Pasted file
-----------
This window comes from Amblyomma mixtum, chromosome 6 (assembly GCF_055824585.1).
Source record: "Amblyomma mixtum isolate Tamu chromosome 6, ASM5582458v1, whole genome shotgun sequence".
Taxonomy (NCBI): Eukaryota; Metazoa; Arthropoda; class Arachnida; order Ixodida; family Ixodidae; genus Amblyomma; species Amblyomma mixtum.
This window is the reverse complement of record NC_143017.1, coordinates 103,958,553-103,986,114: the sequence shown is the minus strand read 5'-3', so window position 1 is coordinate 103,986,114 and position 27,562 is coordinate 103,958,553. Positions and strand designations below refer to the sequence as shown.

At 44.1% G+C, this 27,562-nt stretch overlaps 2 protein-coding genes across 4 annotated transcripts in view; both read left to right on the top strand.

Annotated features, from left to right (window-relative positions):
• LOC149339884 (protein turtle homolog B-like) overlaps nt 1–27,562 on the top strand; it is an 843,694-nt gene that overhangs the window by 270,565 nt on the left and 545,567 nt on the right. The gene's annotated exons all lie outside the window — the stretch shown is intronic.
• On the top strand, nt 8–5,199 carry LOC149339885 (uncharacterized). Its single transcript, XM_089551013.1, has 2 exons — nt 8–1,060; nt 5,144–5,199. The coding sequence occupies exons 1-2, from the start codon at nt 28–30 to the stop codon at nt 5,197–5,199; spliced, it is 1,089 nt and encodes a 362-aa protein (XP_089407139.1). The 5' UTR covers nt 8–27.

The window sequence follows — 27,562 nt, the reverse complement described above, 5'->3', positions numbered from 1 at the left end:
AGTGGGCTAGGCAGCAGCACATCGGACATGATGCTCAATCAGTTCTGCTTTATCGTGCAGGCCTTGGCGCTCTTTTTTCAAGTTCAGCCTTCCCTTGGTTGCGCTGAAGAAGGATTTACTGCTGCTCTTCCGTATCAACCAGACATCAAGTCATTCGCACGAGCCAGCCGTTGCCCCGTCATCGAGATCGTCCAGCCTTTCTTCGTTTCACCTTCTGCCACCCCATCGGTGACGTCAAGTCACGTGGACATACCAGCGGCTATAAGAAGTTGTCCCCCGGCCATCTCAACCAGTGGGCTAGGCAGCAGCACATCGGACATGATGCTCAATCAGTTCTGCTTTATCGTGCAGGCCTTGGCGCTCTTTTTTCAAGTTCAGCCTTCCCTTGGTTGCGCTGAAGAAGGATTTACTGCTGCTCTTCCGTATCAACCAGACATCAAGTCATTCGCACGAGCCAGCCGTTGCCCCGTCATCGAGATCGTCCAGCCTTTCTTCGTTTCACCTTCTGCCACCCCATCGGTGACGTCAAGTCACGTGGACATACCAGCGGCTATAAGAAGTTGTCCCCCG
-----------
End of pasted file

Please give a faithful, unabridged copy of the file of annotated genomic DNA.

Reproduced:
This window comes from Amblyomma mixtum, chromosome 6 (assembly GCF_055824585.1).
Source record: "Amblyomma mixtum isolate Tamu chromosome 6, ASM5582458v1, whole genome shotgun sequence".
Taxonomy (NCBI): Eukaryota; Metazoa; Arthropoda; class Arachnida; order Ixodida; family Ixodidae; genus Amblyomma; species Amblyomma mixtum.
This window is the reverse complement of record NC_143017.1, coordinates 103,958,553-103,986,114: the sequence shown is the minus strand read 5'-3', so window position 1 is coordinate 103,986,114 and position 27,562 is coordinate 103,958,553. Positions and strand designations below refer to the sequence as shown.

At 44.1% G+C, this 27,562-nt stretch overlaps 2 protein-coding genes across 4 annotated transcripts in view; both read left to right on the top strand.

Annotated features, from left to right (window-relative positions):
• LOC149339884 (protein turtle homolog B-like) overlaps nt 1–27,562 on the top strand; it is an 843,694-nt gene that overhangs the window by 270,565 nt on the left and 545,567 nt on the right. The gene's annotated exons all lie outside the window — the stretch shown is intronic.
• On the top strand, nt 8–5,199 carry LOC149339885 (uncharacterized). Its single transcript, XM_089551013.1, has 2 exons — nt 8–1,060; nt 5,144–5,199. The coding sequence occupies exons 1-2, from the start codon at nt 28–30 to the stop codon at nt 5,197–5,199; spliced, it is 1,089 nt and encodes a 362-aa protein (XP_089407139.1). The 5' UTR covers nt 8–27.

The window sequence follows — 27,562 nt, the reverse complement described above, 5'->3', positions numbered from 1 at the left end:
AGTGGGCTAGGCAGCAGCACATCGGACATGATGCTCAATCAGTTCTGCTTTATCGTGCAGGCCTTGGCGCTCTTTTTTCAAGTTCAGCCTTCCCTTGGTTGCGCTGAAGAAGGATTTACTGCTGCTCTTCCGTATCAACCAGACATCAAGTCATTCGCACGAGCCAGCCGTTGCCCCGTCATCGAGATCGTCCAGCCTTTCTTCGTTTCACCTTCTGCCACCCCATCGGTGACGTCAAGTCACGTGGACATACCAGCGGCTATAAGAAGTTGTCCCCCGGCCATCTCAACCAGTGGGCTAGGCAGCAGCACATCGGACATGATGCTCAATCAGTTCTGCTTTATCGTGCAGGCCTTGGCGCTCTTTTTTCAAGTTCAGCCTTCCCTTGGTTGCGCTGAAGAAGGATTTACTGCTGCTCTTCCGTATCAACCAGACATCAAGTCATTCGCACGAGCCAGCCGTTGCCCCGTCATCGAGATCGTCCAGCCTTTCTTCGTTTCACCTTCTGCCACCCCATCGGTGACGTCAAGTCACGTGGACATACCAGCGGCTATAAGAAGTTGTCCCCCG